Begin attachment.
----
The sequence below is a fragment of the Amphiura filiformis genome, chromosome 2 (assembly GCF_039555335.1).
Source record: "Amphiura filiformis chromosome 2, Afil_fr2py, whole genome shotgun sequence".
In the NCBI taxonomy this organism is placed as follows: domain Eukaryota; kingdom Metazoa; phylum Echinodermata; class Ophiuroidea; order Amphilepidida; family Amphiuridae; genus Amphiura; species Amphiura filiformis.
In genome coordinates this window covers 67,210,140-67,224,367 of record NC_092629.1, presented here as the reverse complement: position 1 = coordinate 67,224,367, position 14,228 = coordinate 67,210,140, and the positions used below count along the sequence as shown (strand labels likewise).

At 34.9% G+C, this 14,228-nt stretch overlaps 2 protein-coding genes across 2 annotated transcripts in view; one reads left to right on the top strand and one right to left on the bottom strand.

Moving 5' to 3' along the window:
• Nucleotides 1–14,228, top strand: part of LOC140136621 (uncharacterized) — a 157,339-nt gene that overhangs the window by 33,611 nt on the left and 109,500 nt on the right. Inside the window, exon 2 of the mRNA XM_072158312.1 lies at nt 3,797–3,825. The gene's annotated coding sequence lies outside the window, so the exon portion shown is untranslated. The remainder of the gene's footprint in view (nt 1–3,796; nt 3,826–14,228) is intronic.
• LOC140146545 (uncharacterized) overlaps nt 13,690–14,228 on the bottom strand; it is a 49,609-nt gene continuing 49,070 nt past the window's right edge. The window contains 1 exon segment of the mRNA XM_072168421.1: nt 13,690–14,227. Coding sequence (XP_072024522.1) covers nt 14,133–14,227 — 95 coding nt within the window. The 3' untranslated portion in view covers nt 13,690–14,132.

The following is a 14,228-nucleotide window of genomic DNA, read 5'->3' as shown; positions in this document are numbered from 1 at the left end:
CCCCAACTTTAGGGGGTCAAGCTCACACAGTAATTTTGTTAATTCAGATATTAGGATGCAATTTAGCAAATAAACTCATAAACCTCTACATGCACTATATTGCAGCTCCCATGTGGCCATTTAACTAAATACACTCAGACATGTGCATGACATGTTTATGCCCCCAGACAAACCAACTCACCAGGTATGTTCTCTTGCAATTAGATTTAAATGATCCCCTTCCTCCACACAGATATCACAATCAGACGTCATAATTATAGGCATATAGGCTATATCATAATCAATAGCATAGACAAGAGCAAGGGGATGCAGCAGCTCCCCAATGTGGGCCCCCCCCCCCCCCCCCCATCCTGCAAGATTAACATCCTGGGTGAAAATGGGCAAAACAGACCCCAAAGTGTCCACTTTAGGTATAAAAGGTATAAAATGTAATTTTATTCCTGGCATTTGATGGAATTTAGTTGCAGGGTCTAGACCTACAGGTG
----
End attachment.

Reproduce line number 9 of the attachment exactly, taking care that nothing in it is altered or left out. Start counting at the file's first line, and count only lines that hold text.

The following is a 14,228-nucleotide window of genomic DNA, read 5'->3' as shown; positions in this document are numbered from 1 at the left end: